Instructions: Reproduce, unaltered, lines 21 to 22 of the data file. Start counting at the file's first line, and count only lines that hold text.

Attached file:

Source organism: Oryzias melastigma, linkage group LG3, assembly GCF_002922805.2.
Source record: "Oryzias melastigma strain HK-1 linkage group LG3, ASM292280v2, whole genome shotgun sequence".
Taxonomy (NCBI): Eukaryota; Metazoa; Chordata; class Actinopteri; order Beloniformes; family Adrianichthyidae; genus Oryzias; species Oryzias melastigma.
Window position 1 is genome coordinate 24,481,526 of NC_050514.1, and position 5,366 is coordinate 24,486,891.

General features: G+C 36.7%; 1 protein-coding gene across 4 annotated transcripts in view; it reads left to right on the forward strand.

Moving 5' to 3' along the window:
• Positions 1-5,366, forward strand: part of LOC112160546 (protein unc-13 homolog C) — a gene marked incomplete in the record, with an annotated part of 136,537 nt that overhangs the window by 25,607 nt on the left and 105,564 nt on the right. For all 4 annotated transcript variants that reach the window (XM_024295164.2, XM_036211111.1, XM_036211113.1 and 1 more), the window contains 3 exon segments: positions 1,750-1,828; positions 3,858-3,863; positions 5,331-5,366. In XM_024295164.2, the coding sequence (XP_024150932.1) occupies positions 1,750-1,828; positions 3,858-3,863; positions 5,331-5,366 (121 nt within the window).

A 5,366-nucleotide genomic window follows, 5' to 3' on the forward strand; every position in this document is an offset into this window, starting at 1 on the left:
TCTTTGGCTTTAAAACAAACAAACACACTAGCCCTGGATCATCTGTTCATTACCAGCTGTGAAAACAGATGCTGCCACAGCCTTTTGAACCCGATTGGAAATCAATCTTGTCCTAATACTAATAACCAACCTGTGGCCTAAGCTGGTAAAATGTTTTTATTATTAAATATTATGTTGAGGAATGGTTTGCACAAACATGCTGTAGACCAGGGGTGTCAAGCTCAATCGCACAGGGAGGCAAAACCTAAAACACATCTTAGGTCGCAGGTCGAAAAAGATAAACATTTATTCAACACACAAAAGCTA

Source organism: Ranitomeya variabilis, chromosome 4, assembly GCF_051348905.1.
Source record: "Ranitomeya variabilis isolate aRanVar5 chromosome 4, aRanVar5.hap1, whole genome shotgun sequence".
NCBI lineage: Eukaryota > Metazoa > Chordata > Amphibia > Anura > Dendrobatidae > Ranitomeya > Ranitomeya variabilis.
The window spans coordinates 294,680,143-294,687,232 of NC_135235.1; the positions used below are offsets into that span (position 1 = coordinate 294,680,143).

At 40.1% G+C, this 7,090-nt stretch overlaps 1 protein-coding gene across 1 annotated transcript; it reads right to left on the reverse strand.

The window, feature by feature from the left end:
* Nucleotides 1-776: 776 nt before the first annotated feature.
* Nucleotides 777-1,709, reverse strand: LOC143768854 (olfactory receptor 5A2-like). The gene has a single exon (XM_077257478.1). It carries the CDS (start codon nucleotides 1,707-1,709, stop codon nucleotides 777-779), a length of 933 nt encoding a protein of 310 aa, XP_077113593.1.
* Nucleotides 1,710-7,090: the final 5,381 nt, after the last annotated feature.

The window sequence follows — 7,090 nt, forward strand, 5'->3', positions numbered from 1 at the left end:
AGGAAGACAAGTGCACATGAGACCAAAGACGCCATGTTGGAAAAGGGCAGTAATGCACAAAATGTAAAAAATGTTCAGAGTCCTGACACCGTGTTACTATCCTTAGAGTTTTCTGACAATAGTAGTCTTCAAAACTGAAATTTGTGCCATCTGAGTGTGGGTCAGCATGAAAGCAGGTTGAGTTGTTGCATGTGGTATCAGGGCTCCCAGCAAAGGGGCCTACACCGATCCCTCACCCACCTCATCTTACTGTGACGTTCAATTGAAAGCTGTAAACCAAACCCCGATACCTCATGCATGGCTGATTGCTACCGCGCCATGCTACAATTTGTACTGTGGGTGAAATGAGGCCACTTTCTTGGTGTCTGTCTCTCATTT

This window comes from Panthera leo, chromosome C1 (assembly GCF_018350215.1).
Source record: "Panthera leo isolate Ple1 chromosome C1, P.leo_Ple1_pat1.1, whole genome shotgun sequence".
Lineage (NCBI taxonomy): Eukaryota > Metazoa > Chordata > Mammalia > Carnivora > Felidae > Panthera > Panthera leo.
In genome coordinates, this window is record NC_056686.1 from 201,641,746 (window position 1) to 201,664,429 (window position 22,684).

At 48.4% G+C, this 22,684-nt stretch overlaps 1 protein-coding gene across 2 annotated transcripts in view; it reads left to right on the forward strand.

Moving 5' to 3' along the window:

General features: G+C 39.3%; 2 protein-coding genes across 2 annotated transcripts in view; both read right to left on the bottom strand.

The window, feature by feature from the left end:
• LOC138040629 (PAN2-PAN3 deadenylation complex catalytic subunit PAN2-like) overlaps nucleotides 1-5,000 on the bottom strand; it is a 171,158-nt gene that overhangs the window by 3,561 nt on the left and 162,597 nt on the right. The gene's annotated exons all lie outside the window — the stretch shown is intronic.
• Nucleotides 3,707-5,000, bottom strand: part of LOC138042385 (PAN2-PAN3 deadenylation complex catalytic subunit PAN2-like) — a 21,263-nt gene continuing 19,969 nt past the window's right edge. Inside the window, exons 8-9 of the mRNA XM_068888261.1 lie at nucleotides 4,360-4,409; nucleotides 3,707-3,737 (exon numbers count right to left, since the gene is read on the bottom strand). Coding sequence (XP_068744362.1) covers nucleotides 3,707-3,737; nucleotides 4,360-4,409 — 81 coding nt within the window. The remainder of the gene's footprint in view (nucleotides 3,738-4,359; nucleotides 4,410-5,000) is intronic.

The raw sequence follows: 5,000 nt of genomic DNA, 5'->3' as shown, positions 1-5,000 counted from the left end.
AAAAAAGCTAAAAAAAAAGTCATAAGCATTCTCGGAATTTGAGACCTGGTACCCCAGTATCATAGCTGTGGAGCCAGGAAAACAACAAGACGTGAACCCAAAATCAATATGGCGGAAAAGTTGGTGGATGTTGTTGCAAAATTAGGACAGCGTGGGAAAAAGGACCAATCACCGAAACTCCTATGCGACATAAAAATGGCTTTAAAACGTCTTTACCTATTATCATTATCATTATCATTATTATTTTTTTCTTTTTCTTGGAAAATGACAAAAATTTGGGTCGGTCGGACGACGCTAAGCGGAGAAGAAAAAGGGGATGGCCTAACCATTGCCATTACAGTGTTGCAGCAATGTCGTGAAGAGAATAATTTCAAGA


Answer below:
This window comes from Panthera leo, chromosome C1 (assembly GCF_018350215.1).
Source record: "Panthera leo isolate Ple1 chromosome C1, P.leo_Ple1_pat1.1, whole genome shotgun sequence".